Quality of Life and Complications after Nipple- versus Skin-Sparing Mastectomy followed by Immediate Breast Reconstruction: A Systematic Review and Meta-Analysis

Marloes E Clarijs, Noelle J M C Vrancken Peeters, Sophie A F van Dongen, Linetta B Koppert, Andrea L Pusic, Marc A M Mureau, Bianca F M Rijken*

*Corresponding author for this work

Research output: Contribution to journalArticleAcademicpeer-review

7 Citations (Scopus)
40 Downloads (Pure)

Abstract

Background: Nipple-sparing mastectomy (NSM) has emerged as an alternative procedure for skin-sparing mastectomy (SSM), followed by immediate breast reconstruction. Because oncologic safety appears similar, patient-reported outcomes (PROs) and complication risks may guide decision-making in individual patients. Therefore, the aim of this systematic review was to compare PROs and complication rates after NSM and SSM. Methods: A systematic literature review evaluating NSM versus SSM was performed using the Embase, MEDLINE, and Cochrane databases. Methodologic quality of the included studies was assessed using the Newcastle-Ottawa Quality Assessment Form for Cohort Studies. Primary outcomes were PROs and complications. Studies that evaluated BREAST-Q scores were used to perform meta-analyses on five BREAST-Q domains. Results: Thirteen comparative studies including 3895 patients were selected from 1202 articles found. Meta-analyses of the BREAST-Q domains showed a significant mean difference of 7.64 in the Sexual Well-being domain (P = 0.01) and 4.71 in the Psychosocial Well-being domain (P = 0.03), both in favor of NSM. Using the specifically designed questionnaires, no differences in overall satisfaction scores were found. There were no differences in overall complication rates between the two groups. Conclusions: Patient satisfaction scores were high after both NSM and SSM; however, NSM led to a higher sexual and psychosocial well-being. No differences in complication rates were found. In combination with other factors, such as oncologic treatments, complication risk profile, and fear of cancer recurrence, the decision for NSM or SSM has to be made on an individual basis and only if NSM is considered to be oncologically safe.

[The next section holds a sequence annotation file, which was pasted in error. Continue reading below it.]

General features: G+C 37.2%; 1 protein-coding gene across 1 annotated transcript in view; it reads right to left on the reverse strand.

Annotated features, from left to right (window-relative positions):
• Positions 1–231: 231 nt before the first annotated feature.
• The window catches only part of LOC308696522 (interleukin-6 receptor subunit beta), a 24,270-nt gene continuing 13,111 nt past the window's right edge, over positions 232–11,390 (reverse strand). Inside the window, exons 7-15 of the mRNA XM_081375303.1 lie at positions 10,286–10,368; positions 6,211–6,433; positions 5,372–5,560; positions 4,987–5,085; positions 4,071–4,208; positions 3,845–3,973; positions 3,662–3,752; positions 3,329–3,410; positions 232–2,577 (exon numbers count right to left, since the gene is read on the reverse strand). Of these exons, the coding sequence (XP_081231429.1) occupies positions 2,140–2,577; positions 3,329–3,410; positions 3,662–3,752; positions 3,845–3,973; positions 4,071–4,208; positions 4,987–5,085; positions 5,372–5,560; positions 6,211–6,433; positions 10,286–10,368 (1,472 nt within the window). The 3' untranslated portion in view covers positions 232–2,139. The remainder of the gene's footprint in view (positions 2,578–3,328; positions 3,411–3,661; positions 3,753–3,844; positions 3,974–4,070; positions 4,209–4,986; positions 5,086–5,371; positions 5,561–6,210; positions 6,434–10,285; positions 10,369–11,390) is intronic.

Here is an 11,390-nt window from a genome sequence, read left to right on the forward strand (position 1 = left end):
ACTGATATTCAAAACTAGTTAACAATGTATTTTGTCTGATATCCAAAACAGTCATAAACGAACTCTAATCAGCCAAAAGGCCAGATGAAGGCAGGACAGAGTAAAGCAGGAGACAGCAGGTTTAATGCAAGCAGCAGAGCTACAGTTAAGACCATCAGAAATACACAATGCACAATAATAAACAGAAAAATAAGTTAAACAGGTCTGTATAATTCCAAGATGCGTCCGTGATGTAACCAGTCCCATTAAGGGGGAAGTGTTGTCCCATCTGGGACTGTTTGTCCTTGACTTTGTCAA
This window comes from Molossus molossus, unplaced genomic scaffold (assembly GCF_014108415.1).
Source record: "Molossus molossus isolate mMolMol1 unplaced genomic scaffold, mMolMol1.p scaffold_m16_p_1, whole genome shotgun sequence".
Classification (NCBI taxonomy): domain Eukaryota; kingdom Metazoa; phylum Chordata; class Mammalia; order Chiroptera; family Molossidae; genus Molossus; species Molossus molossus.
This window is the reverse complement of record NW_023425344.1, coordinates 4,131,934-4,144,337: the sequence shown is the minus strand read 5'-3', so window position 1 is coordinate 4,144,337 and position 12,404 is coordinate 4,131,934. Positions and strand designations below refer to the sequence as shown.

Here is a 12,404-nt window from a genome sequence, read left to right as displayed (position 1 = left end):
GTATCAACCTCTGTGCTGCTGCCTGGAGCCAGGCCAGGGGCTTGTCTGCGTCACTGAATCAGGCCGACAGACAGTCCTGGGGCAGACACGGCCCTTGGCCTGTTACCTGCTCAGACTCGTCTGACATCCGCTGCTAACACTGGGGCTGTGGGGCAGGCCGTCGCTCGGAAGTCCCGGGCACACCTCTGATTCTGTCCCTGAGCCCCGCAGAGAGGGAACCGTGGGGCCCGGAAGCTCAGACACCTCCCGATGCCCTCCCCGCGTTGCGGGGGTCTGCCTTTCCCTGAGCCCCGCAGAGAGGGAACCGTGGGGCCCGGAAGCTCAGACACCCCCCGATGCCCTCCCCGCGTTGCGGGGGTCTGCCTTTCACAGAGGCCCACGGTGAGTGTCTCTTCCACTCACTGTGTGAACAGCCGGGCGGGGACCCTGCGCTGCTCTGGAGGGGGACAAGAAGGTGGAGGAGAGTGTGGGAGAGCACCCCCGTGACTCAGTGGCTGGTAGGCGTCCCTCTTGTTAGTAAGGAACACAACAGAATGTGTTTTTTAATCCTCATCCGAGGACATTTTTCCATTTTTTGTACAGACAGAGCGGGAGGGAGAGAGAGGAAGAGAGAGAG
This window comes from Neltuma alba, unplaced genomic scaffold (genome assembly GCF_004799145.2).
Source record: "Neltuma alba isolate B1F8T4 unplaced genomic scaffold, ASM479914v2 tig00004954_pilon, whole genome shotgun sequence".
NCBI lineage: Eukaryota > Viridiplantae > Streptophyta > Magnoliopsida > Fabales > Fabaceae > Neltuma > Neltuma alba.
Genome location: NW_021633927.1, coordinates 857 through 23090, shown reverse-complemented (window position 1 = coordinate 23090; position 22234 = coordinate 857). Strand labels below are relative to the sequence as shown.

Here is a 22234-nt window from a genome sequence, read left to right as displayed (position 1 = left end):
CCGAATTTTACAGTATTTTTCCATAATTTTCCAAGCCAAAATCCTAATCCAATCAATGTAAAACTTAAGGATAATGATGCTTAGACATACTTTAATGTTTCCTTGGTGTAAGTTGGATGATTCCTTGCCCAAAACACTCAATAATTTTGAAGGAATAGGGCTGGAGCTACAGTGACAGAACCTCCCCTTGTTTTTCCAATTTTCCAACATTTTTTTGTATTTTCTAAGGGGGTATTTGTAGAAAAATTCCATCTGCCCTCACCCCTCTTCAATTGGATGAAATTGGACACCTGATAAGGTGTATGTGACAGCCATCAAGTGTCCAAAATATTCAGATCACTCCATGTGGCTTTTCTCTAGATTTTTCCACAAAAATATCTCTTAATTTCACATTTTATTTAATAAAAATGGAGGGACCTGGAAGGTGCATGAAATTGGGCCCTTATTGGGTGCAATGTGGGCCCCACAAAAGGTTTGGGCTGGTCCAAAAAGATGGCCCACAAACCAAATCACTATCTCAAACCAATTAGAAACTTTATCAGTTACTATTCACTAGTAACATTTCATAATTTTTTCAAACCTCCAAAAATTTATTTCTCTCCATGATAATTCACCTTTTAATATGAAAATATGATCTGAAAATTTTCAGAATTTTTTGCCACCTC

Original languageEnglish
Pages (from-to)12E-24E
JournalPlastic and Reconstructive Surgery
Volume152
Issue number1
Early online date10 Jan 2023
DOIs
Publication statusPublished - 1 Jul 2023

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